Law & Order and courtroom stills

by Finchley Atticus


I don’t know who coined the well-worn phrase “a photo captures a moment in time” but if there’s more than a kernel of truth in that (and I think there is) we sadly miss those poignant, intimate, confusing and unjust moments in our Australian courtrooms. We’ve been witness to the Oscar Pistorius murder trial thanks to court room TV coverage, and members of a certain generation will remember being fixated by similar ongoing TV coverage of the murder trial of former NFL great and Naked Gun star O.J. Simpson. Recently in Australia royal commissions have opened up their proceedings to live streaming, where we recently saw former Prime Minister Julia Gillard holding her own in the face of questioning from counsel. But as ABC Photo Editor Nic MacBean commented, still photography is not allowed of Australian court proceedings.

Reading Nic’s article unexpectedly made me reminisce about one of my favourite American legal dramas, Law and Order, the original series which had an amazing run of 20 years, with the gavel coming down for the last time in 2010. Each episode of Law and Order had a tried and true format. The first 30 minutes focused on the NYPD’s investigation, usually of a suspected murder, and then the eventual arrest. The second 30 minutes saw the NY County DA prosecutors up against the alleged perpetrator, with the occasional twist, cliché (“Motion to suppress Jack”) and courtroom sidebar. Void of any car chases and street brawls (although the occasional punch was thrown during an arrest), Law and Order’s quality stood on the intriguing storylines, high standard of writing, and the outstanding acting.

Talking of sidebars, when I was a Monash law student back in the early 90s, I remember the University’s Police Studies Department wanting to become part of the Faculty of Law. I wryly thought the Faculty could rename itself the Faculty of Law and Order. Remarkably over two decades later, one of the first decisions of NSW Liberal Premier Mike Baird was to controversially rename the Department of Attorney-General and Justice to Department of Police and Justice. This was seen as a sign to the community (and maybe shock jocks?) that Order was rightfully in charge over that pesky Law, with the Police Minister heading the rebranded Department, making all those soft-on-crime lawyers stand to attention! Spend less on wigs and gowns and more on police uniforms and prison robes!! But after a few weeks Law was restored when the Attorney-General was back in charge of the Department after the Minister for Police, Mike Gallacher resigned after being named in an ICAC investigation. Law and Order again. Besides, Law and Order is more euphonic than Order and Law, and the Department was again quietly renamed, this time simply Department of Justice.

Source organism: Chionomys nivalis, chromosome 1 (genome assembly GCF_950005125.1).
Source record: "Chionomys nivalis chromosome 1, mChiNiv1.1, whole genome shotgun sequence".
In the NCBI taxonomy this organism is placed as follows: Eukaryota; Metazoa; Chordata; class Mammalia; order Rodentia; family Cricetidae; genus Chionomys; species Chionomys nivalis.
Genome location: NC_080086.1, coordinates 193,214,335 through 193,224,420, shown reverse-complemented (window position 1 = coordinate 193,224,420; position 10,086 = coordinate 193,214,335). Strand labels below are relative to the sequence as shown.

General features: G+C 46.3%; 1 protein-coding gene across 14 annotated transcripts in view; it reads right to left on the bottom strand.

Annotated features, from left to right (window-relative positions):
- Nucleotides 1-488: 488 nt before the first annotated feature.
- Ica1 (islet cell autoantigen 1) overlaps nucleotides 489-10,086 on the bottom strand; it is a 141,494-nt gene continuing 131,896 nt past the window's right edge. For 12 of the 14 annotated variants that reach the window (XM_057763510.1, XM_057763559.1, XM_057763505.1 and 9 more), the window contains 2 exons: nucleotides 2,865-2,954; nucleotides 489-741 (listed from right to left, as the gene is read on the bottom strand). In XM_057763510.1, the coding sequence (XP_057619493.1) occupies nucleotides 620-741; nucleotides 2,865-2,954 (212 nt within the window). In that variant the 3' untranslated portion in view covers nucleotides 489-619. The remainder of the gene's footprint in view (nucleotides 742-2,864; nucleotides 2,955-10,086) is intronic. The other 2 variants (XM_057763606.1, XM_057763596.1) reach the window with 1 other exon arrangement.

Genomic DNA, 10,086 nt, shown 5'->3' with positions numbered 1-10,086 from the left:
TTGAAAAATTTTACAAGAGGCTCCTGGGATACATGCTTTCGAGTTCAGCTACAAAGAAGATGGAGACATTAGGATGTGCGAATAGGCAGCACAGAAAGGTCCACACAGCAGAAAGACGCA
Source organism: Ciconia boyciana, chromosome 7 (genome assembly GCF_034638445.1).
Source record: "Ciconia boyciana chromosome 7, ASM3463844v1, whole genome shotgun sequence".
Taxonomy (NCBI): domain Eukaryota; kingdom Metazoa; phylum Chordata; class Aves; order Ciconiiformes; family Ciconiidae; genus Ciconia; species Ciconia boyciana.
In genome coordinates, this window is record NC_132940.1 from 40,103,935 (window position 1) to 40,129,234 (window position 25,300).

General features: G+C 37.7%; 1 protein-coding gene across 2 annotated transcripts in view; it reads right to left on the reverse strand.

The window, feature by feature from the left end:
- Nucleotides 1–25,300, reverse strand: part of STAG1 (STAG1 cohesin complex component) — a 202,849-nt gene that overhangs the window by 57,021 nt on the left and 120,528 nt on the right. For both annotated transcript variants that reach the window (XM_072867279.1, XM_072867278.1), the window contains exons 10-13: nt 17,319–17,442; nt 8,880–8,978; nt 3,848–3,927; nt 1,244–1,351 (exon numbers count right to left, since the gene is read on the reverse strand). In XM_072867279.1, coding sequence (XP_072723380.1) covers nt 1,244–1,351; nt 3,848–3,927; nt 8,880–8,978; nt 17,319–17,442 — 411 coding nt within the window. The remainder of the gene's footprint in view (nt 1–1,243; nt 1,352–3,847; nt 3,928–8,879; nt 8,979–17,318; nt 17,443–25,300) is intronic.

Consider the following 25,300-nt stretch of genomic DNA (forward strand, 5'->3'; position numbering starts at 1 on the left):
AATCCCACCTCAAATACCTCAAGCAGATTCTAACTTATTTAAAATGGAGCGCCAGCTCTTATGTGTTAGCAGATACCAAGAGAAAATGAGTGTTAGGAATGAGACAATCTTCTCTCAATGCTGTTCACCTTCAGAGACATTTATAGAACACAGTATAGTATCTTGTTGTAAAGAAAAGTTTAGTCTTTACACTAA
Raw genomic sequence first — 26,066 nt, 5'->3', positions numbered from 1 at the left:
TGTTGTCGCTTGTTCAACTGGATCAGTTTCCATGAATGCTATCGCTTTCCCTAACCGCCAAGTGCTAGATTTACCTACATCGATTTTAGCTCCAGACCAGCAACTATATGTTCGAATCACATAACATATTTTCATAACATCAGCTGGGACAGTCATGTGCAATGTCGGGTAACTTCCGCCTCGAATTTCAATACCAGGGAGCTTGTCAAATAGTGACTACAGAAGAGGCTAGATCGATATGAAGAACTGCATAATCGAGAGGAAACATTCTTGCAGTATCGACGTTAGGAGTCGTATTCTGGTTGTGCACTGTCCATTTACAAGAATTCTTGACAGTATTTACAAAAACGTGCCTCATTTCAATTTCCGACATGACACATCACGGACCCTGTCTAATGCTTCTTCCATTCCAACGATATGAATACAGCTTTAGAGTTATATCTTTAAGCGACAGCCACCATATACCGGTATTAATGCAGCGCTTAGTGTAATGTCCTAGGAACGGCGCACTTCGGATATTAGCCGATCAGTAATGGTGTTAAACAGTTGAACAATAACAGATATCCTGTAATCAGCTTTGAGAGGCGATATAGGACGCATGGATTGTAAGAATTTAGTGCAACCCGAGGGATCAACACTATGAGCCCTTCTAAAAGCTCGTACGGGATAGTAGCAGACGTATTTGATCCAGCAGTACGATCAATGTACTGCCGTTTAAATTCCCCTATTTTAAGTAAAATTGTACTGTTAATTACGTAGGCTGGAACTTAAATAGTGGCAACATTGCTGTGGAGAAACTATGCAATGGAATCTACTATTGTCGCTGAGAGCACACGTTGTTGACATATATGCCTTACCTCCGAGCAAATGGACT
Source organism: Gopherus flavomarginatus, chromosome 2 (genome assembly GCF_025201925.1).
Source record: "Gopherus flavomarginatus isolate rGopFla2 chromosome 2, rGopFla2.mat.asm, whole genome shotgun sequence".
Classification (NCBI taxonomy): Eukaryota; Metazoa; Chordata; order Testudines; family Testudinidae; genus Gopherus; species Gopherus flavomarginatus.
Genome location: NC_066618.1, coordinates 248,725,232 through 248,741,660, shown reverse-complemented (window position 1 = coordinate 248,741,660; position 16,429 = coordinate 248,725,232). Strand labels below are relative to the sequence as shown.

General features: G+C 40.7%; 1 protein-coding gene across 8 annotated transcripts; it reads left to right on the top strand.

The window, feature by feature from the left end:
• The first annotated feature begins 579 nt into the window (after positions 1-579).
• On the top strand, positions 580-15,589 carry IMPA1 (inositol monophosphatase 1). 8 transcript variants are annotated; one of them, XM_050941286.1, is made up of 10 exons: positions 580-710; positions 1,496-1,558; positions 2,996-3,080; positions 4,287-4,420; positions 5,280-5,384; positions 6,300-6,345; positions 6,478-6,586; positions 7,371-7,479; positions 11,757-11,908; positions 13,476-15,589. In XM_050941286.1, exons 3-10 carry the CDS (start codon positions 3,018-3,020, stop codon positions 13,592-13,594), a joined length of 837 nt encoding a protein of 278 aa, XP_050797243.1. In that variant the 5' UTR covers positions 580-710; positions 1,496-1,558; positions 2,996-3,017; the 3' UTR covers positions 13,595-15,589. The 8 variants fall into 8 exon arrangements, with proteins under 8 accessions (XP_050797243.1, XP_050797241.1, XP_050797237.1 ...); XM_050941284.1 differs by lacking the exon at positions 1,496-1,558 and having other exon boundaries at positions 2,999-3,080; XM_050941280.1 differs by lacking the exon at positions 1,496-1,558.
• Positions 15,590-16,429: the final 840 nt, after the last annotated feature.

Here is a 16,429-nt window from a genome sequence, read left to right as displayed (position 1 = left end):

So why did Nic’s article make me reminisce about Law and Order? Believe it or not, it’s the memorable opening theme, or to be precise, the still photographs that you see throughout the theme. Much has been written about the theme, composed by prolific TV composer Mike Post. But I equally find compelling the still photograph – a defence lawyer conferring with his client, another lawyer commanding the presence of the courtroom. There’s not much internet discussion about the origin of these photos, so I wish I knew if they are real or staged. But one can read much into these photos. What was the defence lawyer conferring with is client about? What was the trial about? What was going through the mind of the lawyer as he took stage in the courtroom? The fact the photos are in black and white give it that photojournalistic authority that many colour photos lack.

It’s these moments that we fail to capture in Australian courtrooms. Sure never-ending video streaming captures more than a moment, but the photo captures that moment forever. The moment when the accused surveys the potential jurors wondering if they will acquit him, the moment the prosecutor is relieved when the defence is oblivious to key evidence that would exonerate the accused, when the defence is ecstatic that the judge rules key evidence inadmissible, the anguish when the accused hears the jury’s verdict, the judge wondering what the jury was thinking when it decided guilty or not, the victim and the defendant realise whether not justice has been served. Yes, post-trial interviews reveal what went on in the courtroom (and even in the jury room). But there’s something about the impact of the still photograph, where we can ponder and interpret, and be dismayed and confused.

Iselin M. Gambert, Associate Professor of Legal Research and Writing at The George Washington University Law School, utilises an innovative approach to enliven the teaching of the duty to rescue concept. Professor Gambert shows her first year law students famous and iconic photographs (e.g. Napalm Girl and Vulture) which initiate much discussion on the duty to rescue. In the case of the photos, a broad question of whether the photojournalists should have rescued those in distress is asked, leading to discussion of finer legal principles behind the duty to rescue. The power of the photograph is sufficient to be provocative. Professor Gambert writes about her teaching technique in The Law Teacher I wish that Australian lecturers in torts and contracts consider following Professor Gambert’s initiative by moving away from carbolic smokeballs and snails in bottles, and instead use more relevant examples.

Maybe one day Australian courtrooms will be open to still photographers, and if they were, it would provide a wealth of images that would contribute to society’s continual shaping of their perceptions of law and order.